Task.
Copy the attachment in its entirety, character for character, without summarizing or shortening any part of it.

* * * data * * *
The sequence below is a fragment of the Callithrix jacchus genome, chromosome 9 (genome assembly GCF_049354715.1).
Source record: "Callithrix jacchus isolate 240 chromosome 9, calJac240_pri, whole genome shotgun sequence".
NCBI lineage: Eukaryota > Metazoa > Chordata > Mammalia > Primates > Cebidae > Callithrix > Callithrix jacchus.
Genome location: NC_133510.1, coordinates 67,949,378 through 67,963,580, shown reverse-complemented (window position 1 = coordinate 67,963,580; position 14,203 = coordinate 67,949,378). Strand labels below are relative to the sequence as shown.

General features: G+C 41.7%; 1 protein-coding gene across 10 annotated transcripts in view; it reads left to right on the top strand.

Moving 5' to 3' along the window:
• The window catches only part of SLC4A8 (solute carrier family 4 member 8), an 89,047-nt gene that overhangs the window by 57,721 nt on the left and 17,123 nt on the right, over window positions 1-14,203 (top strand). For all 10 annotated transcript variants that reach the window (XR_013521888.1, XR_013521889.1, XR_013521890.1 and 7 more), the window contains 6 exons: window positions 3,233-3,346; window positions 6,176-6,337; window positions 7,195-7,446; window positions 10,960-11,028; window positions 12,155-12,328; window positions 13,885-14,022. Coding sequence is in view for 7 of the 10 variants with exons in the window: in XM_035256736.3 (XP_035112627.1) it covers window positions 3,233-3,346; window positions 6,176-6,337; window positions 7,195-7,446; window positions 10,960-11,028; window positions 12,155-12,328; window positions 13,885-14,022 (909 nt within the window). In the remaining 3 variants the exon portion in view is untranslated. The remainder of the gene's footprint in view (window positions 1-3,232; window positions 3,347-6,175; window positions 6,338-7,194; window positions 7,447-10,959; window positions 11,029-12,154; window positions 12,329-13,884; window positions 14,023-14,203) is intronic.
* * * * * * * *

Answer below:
The sequence below is a fragment of the Callithrix jacchus genome, chromosome 9 (genome assembly GCF_049354715.1).
Source record: "Callithrix jacchus isolate 240 chromosome 9, calJac240_pri, whole genome shotgun sequence".
NCBI lineage: Eukaryota > Metazoa > Chordata > Mammalia > Primates > Cebidae > Callithrix > Callithrix jacchus.
Genome location: NC_133510.1, coordinates 67,949,378 through 67,963,580, shown reverse-complemented (window position 1 = coordinate 67,963,580; position 14,203 = coordinate 67,949,378). Strand labels below are relative to the sequence as shown.

General features: G+C 41.7%; 1 protein-coding gene across 10 annotated transcripts in view; it reads left to right on the top strand.

Moving 5' to 3' along the window:
• The window catches only part of SLC4A8 (solute carrier family 4 member 8), an 89,047-nt gene that overhangs the window by 57,721 nt on the left and 17,123 nt on the right, over window positions 1-14,203 (top strand). For all 10 annotated transcript variants that reach the window (XR_013521888.1, XR_013521889.1, XR_013521890.1 and 7 more), the window contains 6 exons: window positions 3,233-3,346; window positions 6,176-6,337; window positions 7,195-7,446; window positions 10,960-11,028; window positions 12,155-12,328; window positions 13,885-14,022. Coding sequence is in view for 7 of the 10 variants with exons in the window: in XM_035256736.3 (XP_035112627.1) it covers window positions 3,233-3,346; window positions 6,176-6,337; window positions 7,195-7,446; window positions 10,960-11,028; window positions 12,155-12,328; window positions 13,885-14,022 (909 nt within the window). In the remaining 3 variants the exon portion in view is untranslated. The remainder of the gene's footprint in view (window positions 1-3,232; window positions 3,347-6,175; window positions 6,338-7,194; window positions 7,447-10,959; window positions 11,029-12,154; window positions 12,329-13,884; window positions 14,023-14,203) is intronic.